Kyo Aji is rumoured to be a regular hangout of Beat Takeshi, the Japanese comedian better known to westerners as a director of hard-boiled films. Kuzuhara-san has seen Takeshi’s white Rolls-Royce Phantom parked outside, its chauffeur informally dressed – likely marking him out as one of the junior comedians from Office Kitano, Takeshi’s production company, which is standard Takeshi operating procedure. Most salarymen can only dream of going to Kyo Aji. The average price of a meal per person is listed as around £250, excluding booze, and then of course there’s the have-to-know-a-regular-to-actually-go-there factor. There are reportedly only two establishments in Japan that were offered Michelin three-star ratings, but chose to turn them down. Kyo Aji is one of the them.
• Kyo Aji, 3-3-5 Shinbashi, Minato-ku, + 81 3 3591 3344. Open Mon-Sat 5.30pm-10pm. Closed Sunday and plublic holidays
No salaryman night out in Tokyo would be complete without a spot of the nation’s favourite arcade game: pachinko. These pinball-like games are supposedly based on skill, but it doesn’t take long vainly attempting to “shoot” the tiny silver balls through a cascading maze of pegs to sink them into holes at the bottom before you realise they’re essentially slot machines by another name. The salaryman’s trick? Put a pachinko ball in each ear. It won’t help you win, but it will block out the insane music, which is like techno made by six-year-old girls who’ve spent the whole day drinking Coke. That’s a victory right there.
• Shinbashi Top’s, 3-17-3 Shinbashi, Minato-ku, +81 3 3434 6131, over-18s only. Open daily 10am-11pm
The vending machine bar
Shokuyasu Shoten is an almost hip establishment that represents a statement of the salaryman spirit. There’s a row of vending machines on the street selling cans of beer; there’s a ledge to rest them on; and there are the stars above you, or rather, because you can’t see stars in Tokyo, there are the lights from passing cars, from the nearby electronics giant Bic Camera and from the vending machines themselves. Who needs waiters, tables and walls? A bar, the philosophical salaryman might argue, is anywhere you make it.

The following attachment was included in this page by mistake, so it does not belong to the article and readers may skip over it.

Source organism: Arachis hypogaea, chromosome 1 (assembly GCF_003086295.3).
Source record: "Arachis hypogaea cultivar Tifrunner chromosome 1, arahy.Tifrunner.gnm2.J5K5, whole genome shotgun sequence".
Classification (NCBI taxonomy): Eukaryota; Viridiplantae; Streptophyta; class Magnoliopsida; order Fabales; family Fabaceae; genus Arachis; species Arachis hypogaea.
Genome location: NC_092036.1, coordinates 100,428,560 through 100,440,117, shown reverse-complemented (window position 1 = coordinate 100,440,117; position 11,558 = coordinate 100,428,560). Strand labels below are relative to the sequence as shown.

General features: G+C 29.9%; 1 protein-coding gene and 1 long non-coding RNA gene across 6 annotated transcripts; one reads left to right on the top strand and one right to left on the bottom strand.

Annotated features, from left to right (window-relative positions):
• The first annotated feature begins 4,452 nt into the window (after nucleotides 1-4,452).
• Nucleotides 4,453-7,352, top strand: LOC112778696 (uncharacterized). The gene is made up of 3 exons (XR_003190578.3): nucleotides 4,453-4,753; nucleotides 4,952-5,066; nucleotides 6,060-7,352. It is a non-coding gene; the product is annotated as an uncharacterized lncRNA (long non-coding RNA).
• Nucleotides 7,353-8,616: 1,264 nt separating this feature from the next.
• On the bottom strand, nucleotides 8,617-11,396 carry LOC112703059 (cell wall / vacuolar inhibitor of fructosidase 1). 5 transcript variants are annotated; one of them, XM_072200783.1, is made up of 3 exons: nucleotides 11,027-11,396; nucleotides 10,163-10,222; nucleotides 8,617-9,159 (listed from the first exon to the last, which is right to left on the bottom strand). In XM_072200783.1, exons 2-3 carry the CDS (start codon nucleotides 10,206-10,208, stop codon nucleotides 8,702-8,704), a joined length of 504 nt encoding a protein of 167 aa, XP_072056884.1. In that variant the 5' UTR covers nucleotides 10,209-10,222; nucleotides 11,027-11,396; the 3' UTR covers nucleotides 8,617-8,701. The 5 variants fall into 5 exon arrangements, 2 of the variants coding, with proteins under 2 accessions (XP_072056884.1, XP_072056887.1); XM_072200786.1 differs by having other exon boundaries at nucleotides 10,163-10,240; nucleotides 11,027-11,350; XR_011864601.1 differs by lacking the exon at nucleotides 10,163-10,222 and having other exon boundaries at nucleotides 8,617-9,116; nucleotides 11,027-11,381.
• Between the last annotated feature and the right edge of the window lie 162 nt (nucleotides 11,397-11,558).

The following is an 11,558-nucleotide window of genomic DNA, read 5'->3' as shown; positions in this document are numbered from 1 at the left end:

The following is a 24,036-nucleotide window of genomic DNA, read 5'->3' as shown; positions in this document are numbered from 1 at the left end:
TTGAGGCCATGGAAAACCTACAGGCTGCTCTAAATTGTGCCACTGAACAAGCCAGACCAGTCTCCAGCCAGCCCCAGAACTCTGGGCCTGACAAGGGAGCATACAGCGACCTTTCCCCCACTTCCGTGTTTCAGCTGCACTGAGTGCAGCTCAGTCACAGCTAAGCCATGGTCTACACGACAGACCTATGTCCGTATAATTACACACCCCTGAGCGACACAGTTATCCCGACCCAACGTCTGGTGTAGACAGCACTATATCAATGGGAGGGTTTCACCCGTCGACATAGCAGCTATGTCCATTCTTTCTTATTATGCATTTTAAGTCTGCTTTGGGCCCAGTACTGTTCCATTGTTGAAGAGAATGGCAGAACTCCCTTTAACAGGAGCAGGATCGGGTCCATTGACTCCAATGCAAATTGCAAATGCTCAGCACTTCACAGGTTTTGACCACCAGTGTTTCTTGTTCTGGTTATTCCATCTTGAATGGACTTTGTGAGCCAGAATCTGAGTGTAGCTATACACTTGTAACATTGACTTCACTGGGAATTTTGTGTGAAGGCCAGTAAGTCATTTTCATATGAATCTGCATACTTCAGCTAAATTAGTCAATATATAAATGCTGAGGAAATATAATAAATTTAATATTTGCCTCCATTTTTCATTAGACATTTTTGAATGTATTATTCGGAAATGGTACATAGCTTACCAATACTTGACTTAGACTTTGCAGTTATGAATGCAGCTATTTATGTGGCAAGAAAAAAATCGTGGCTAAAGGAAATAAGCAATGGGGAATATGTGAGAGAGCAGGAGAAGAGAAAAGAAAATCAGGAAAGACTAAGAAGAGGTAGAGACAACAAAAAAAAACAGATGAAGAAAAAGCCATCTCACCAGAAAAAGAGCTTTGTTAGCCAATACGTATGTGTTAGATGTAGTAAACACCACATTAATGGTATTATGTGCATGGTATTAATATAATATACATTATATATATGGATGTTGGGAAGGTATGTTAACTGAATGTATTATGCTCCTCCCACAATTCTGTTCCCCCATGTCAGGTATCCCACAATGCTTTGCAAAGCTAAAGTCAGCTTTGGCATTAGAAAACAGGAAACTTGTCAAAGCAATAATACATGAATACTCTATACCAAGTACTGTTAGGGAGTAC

• Shokuyasu Shoten, 2-4-3 Yurakucho, Chiyoda-ku, +81 3 3215 0382. Open 24/7
The random Korean pop bar in the red-light district
The Kabukicho area is the famed red-light district, but it’s also full of gaming arcades, sushi joints, multiplex cinemas and nightclubs. There are also a score of laid-back little Korean bars that blast K-pop videos until the sun rises. Korean Bar i is a particularly tiny, garish and friendly representative of these. But do your own stumbling: wandering around with a salaryman and no fixed destination is all part of the spiritual journey. Assuming, that is, you still make it to the last train.
• i, Izumi Building 1F, 2-41-12 Kabukicho, Shinjuku-ku, +81 3 3202 6466. Open daily 7.30pm-5am
The last train
For every salaryman who can’t hold his Hoppy, there are hundreds who not only can, but know exactly when their last train is coming and can time it to the minute, thanks to what is, without doubt, the world’s greatest metropolitan mass-transit system. For the rookies who leave it too late, the now-infamous capsule hotels will cater for a price, but a cheaper and more entertaining option is to pass out in the chair of a private booth in a 24-hour manga kissa (manga cafe). Mambo is one of the biggest manga kissa chains in Tokyo, with 50-odd branches. Good ones have showers and breakfast, and will sell you a crisp new white shirt. Tomorrow’s another day.
• Mambo, 1-18-3 Kabukicho, Shinjuku-ku, + 81 3 5292 2656. Open 24/7, shower room and eight-hour “overnight pack” stay 7pm-5am available for around £12
For more information go to the Japan National Tourism Organisation’s website: jnto.go.jp/eng